“In time, duty makes sinners of us all.”
~Inquisitor Guinevere Strudd, last recorded words
In over forty thousand years of Human civilisation, there has never been an organisation like the Inquisition – even the ancient Terran legends from which it draws its name pale in comparison to the grim reality. Born in the darkest days of the Imperium, by command of the God-Emperor himself and the hand of the Sigilite, His closest ally, the very name of the Inquisition inspires dread reverence amongst trillions of souls. It is a testament to the task with which they have been charged that they are endowed with a nigh-limitless authority, second only to the God-Emperor and those who rule in His stead. For the Inquisition keeps drawn the tenuous line between Humanity and annihilation – whether from those within the species who undermine the Imperium’s absolute order, from the innumerate alien threats that prey upon Humanity, or from the nightmares that lurk in the realm beyond reality.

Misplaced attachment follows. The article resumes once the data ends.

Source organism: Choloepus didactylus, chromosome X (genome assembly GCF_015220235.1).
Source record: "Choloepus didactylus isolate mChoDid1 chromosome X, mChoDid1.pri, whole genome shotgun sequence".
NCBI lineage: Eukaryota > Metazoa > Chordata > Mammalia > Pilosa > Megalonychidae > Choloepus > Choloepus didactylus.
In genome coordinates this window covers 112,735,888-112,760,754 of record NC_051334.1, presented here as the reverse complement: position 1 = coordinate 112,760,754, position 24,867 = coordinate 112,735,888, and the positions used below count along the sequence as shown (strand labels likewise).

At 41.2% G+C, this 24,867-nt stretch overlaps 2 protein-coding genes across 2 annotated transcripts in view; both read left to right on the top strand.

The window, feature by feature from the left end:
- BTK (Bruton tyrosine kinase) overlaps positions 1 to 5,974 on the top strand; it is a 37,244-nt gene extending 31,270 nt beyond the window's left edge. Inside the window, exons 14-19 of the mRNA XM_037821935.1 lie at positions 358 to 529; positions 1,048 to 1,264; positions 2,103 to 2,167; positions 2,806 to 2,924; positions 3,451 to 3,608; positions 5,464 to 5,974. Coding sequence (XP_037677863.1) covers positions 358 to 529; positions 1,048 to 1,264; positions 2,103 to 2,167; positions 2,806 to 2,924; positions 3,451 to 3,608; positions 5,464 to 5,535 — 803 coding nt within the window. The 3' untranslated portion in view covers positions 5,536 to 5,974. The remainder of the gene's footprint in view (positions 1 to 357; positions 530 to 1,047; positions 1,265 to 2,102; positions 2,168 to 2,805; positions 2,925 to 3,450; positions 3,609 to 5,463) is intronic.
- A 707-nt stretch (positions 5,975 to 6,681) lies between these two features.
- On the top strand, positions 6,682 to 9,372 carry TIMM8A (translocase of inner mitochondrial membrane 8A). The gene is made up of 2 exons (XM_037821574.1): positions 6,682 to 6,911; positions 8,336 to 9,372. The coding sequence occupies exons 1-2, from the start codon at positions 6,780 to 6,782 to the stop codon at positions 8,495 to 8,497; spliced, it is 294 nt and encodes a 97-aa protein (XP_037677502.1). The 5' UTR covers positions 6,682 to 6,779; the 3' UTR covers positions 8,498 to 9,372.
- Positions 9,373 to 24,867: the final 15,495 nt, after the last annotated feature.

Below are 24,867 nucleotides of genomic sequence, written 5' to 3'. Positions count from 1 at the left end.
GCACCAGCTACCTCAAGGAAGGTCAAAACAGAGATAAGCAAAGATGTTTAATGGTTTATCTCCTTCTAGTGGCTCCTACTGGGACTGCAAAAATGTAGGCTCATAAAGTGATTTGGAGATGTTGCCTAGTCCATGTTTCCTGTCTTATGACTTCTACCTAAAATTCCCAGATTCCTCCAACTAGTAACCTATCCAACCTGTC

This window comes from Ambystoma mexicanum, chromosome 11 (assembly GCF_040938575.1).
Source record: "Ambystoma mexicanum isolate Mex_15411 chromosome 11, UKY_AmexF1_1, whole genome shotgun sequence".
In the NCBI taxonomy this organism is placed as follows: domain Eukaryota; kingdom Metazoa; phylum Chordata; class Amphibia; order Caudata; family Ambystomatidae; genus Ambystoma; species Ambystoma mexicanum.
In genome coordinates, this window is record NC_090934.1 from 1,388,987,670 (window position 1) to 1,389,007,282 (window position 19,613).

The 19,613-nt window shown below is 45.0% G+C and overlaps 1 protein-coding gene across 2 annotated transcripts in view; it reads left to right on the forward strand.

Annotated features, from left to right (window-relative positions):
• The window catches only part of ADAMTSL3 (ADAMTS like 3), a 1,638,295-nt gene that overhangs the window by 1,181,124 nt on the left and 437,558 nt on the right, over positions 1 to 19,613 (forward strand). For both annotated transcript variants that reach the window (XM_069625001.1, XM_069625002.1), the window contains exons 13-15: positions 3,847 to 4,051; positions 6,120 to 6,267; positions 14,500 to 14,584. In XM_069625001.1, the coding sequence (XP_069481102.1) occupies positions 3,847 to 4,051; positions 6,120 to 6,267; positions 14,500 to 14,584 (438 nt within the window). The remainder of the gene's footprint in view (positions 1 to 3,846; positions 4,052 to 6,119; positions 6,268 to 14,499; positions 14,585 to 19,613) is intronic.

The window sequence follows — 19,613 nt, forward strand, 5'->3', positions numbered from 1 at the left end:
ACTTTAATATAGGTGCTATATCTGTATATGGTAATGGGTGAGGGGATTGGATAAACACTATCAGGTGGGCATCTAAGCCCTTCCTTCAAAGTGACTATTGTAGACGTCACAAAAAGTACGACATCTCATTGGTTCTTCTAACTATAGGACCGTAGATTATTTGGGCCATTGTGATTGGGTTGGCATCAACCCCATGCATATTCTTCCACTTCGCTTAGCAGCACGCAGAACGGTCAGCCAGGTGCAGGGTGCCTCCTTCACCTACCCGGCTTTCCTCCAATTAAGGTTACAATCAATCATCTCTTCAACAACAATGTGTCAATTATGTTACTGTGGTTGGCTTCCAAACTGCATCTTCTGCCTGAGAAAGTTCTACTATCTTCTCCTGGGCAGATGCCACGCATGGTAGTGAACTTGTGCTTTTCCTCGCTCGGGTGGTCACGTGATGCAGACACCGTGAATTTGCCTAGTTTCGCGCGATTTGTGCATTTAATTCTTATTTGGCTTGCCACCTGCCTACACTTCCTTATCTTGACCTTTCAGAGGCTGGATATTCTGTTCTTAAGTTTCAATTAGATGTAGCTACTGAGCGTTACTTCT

With license to seize, excruciate and dispose of any Imperial citizen, and even condemn entire planetary populations to death with a single terrible proclamation, and with precious few to whom they can be held accountable for their actions, even a single Inquisitor is a fearsome operative. But while Inquisitors and their Agents exist outside of the normal Imperial hierarchy, beholden only to their peers and superiors, they are nevertheless bound by the practical restrictions of their office. While an Inquisitor can capture and execute whomever they wish if they have even the slightest inkling of heresy, such a fouled reputation will soon earn them many enemies and precious few allies. And though an Inquisitor may raise mighty armies in the Emperor’s name, such a cumbersome and bombastic retinue will drive many of their foes back into the shadows… for a time. Thus, to serve the Inquisition is to balance near-total power with the limitations of one’s situation: to cultivate allies whilst pursuing heretics, to understand the machinations of surrounding peers and potentates that one might play (or, at least, survive) the long political game, and to gather as much knowledge as is possible, or seemly, so that when one strikes it is with devastating precision.